[A]ll of the usual customers the industry reaches (people of Northern European descent) who wanted a gun, now have one.
The numbers of hunters, the mainstay of the industry, is not growing. Reliance on the time-honored method of indoctrination of father-to-son in the hunting tradition can no longer be counted on with the growing urbanization of America.
It is time for a pro-active approach to include those who have not traditionally participated in the shooting sports…A major effort needs to be made to include those groups who are presently referred to as America’s racial and ethnic minorities, but who are rapidly becoming the majority. And there is tremendous potential within this largely untapped market.9
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Next – Section One: The National Shooting Sports Foundation (NSSF) and the Firearms Industry
1 Please see Section Five: “The Myth of Self -Defense Gun Use” for additional information.
2 From 1977 to 2018, the percentage of American households that reported having any guns in the home dropped by 32 percent. During this period household gun ownership hit its peak in 1977, when more than half (50.4 percent) of American households reported having any guns. By 2018, 34.3 of American households reported having any guns in the home, a drop of 16 percentage points. From 1985 to 2018, the percentage of Americans who reported personally owning a gun dropped more than 28 percent. During this period, personal gun ownership hit its peak in 1985, when 30.5 percent of Americans reported personally owning a gun. By 2018, this number had dropped nearly nine percentage points to 21.9 percent. For more information, see The Long-Term Decline of Gun Ownership in America: 1973 to 2018, Violence Policy Center, June 2020 (http://vpc.org/studies/ownership.pdf).
3 For an in-depth overview of firearms industry and gun lobby marketing efforts focused on children and teens, see the 2016 Violence Policy Center study “Start Them Young”– How the Firearms Industry and Gun Lobby Are Targeting Your Children (http://www.vpc.org/publications/start-them-young/).
4 According to data from the General Social Survey (GSS) conducted by the National Opinion Research Center (NORC) at the University of Chicago, in both 1980 and 2018, the percentage of Blacks who reported personally owning a gun was 16 percent. During this period, personal gun ownership for Blacks ranged from a low of eight percent to a high of 23 percent. Overall, personal gun ownership by Blacks during the period surveyed has not appreciably changed. In 2000 (the first year in which Hispanic gun ownership was measured by the GSS), five percent of Hispanics reported personally owning a gun. In 2018, this percentage was reported as 12 percent. During this 19-year period for which Hispanic gun ownership was measured, the percentage fluctuated between five and 13 percent. This is due in part to the relatively small sample surveyed by the GSS. Overall, personal gun ownership by Hispanics is estimated to be approximately in the 10 percent range and has not appreciably changed during the period surveyed. For more information, see The Long-Term Decline of Gun Ownership in America: 1973 to 2018, Violence Policy Center, June 2020 (http://vpc.org/studies/ownership.pdf).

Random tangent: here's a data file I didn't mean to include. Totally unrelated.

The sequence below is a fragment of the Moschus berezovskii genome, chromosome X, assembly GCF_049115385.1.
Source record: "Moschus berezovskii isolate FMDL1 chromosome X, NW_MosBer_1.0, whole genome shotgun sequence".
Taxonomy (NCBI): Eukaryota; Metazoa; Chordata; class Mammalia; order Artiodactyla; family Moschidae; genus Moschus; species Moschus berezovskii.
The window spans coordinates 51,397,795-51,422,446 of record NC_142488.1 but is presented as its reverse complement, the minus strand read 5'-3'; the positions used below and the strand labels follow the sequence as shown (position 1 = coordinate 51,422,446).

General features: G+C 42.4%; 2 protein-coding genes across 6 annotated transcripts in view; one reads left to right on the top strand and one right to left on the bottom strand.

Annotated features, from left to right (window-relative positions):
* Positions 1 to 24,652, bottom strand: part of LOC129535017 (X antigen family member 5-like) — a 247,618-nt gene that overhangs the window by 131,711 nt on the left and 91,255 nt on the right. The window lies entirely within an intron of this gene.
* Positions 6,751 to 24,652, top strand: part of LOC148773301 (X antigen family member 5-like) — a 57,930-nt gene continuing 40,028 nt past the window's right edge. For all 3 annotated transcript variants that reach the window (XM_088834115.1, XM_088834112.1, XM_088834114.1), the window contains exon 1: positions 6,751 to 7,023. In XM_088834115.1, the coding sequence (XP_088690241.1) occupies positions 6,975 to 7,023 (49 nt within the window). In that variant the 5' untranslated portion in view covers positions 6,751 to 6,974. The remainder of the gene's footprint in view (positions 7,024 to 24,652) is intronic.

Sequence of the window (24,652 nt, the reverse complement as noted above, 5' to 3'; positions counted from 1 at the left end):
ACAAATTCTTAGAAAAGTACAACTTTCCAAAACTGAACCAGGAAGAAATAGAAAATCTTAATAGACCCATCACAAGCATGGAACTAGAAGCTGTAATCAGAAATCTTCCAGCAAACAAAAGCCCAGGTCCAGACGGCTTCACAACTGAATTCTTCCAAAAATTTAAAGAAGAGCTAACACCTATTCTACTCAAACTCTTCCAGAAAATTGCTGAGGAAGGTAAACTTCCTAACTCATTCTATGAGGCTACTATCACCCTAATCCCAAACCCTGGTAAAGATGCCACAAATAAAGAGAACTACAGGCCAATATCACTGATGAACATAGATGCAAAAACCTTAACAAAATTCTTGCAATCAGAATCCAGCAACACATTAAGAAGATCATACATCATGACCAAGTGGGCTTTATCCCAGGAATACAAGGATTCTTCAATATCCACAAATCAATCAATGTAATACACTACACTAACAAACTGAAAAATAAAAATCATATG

5 The Intersection of Gun Violence, Policing and Mass Incarceration in Communities of Color: Research Results,” Benenson Strategy Group, April 28, 2016 (http://www.joycefdn.org/assets/images/Memo_on_Communities_of_Color_Survey_Results_FIN.pdf).
6 For example, according to the Benenson Strategy Group survey, 87 percent of Blacks and 90 percent of Latinos strongly supported a federal measure to “Require everyone to pass a background check before buying a gun, no matter where they buy it, including online gun sales, private gun sales and sales at gun shows.”
7 “Blast From the Past: NRA Propaganda Anticipates Newtown,” Mother Jones, December 17, 2012, (https://www.motherjones.com/crime-justice/2012/12/nra-propaganda-shootings-newtown/).
8 For more information, see Blood Money II: How Gun Industry Dollars Fund the NRA, Violence Policy Center, September 2013 (https://vpc.org/studies/bloodmoney2.pdf).
9 “Gun Industry Must Become Less Racist to Survive 21st Century,” Shooting Sports Retailer, January 1997.